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5

For SQL Server 2005 and 2008 R2, the only way to get the Integration Services development environment, Business Intelligence Design Studio a.k.a. BIDS, was through the installation media aka you already bought Developer, Standard or Enterprise Edition. However, if you're looking to purchase SQL Server for the first time, it'd be insane to spend that level of ...


5

The main strengths of SSIS as I see it are 1) the ability to do things across servers which aren't otherwise linked (eg via linked servers) and 2) the ability to do things in parallel (eg multiple Execute SQL tasks operating concurrently). If you are using traditional SQL then you probably don't need 1), but you might need 2). Your ETL must be running in ...


5

You can use Evaluation Edition for that, yes. Beware that it has the functionality of Enterprise Edition, and you plan to have Standard Edition in production, which has less functionality. But if you are careful about what you use, you'll be fine.


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Option A Take a command and control approach. Designate your newest SQL Server tier of boxes as the runner of all things SSIS. Your connection manager for SQL Server will be able to speak the appropriate TDS dialect for everything in your enterprise. Knowing nothing else about your organization, I would generally favor this approach. The management ...


2

Since the link that I created in the comments did not contain this particular method, I figure I would throw it in here. Besides the approaches mentioned here I went ahead and tried this approach as another way that would take very little change to a package that is going through a ForEach Loop (since that is how I did it in mine). What you would do, is ...


2

Before SQL Server 2012 and the project deployment model, the only way to run an SSIS package from the context of SSMS was either a SQL Agent job or xp_cmdshell. SQL Agent is calling DTEXEC.exe as it has a special parameter /X86 that is only respected when passed from SQL Agent. Otherwise, you'll want to specify the explicit path to your dtexec.exe to ...


2

First (if you didn't already know) DTExec is the command line tool used to run an SSIS package. As far as I know even SQL Jobs use DTExec under the covers. As far as why they are using a bat file rather than the native GUI step I couldn't tell you. It could be that they were more comfortable with the bat file, or even didn't know that the option was there ...


2

The only actions that will cause the values in your configuration table to be updated within SSIS will be when you are in the Configuration editor menu. Clicking OK there will cause the values to be written to the table. Now, if you have an Execute SQL Task that has UPDATE statement in it, that would obviously change the values in the table but those would ...


2

SSIS does comes with SQL Server evaluation. Additionally if you're a small company or a start up you could take advantage of the Bizspark program and test the full version throughout and/or develop with it for 3 years. And to spice it up a bit this article can give you an additional input on the subject before you jump in: The Hidden Costs of SSIS


2

Back in 2007 Andy Leonard posted an answer on the Microsoft forums that looks much like your problem in the following link. In 2013, Chris Johnson noted that the answer still worked for him. https://social.msdn.microsoft.com/forums/sqlserver/en-US/118d30fb-6748-49f4-94a8-509bc1066d61/execute-package-task-says-login-failed-for-sa Andy's post noted the ...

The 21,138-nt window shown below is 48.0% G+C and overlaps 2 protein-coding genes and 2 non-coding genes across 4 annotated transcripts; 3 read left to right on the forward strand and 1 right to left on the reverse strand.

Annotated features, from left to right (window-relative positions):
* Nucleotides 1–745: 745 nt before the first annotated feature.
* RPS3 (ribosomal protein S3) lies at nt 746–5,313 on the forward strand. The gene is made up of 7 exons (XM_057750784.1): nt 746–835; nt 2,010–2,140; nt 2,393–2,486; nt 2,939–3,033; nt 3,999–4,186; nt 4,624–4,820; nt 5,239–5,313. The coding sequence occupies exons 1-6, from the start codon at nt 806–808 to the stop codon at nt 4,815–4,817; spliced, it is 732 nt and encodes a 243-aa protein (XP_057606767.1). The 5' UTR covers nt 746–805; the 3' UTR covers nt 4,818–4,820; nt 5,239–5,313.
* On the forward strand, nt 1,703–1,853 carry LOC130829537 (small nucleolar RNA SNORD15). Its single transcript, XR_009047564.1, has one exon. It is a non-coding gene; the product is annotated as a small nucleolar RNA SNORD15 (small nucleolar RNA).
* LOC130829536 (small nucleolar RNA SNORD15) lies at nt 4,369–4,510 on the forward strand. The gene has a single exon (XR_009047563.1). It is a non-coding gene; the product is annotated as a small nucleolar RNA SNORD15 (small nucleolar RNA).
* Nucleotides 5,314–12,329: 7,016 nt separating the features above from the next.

2

If you have OverwriteDestination set to False and your destination file already exists, then you will get an error stating something along the lines of [File System Task] Error: An error occurred with the following error message: "The file 'XXXXXXX' already exists.". That is the default behavior if you do not chnage anything else.


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You may run packages created with "any" earlier version of SSMS using dtexec, they seem to maintain backward compatibility. https://msdn.microsoft.com/en-us/library/bb522577(v=sql.110).aspx Check out the "Other versions" widget !


1

I had similar problem earlier and what I found is because the creator of the Package and executor of Package were different user it was having some issues. To get around this issue, I had to protect the package with password and I used that password to access the package in my Job. You should give that a try, I hope it helps. Also, is your package doing ...


1

You mention that you already have a piece of sql that does what you want. So i would suggest you modify that to become an update statement and implement it as a sql task. Another option is to save the update within a stored proc and call/execute it from ssis. With a bit of thought you could probably write an update statement that only sets the values for ...


1

Developer Edition was created for this specific reason and can be used perpetually. It was $50 USD last time I looked. Like the Eval, it has all the Enterprise Edition features. If that's not the target for deployment, take care not to use those features. Another thought is that Amazon offers AWS instances that include SQL Server licensing built in. You can ...


1

Apparently this just boils down to SSIS treating any varchar larger than 128 as NTEXT. Not sure why. I can, however, go into the advanced properties of the ODBC source and change the types back to something like DT_WSTR. Which seems to work for the most part. However, I did determine that a few of the tables I'm dealing with actually are carrying upwards of ...



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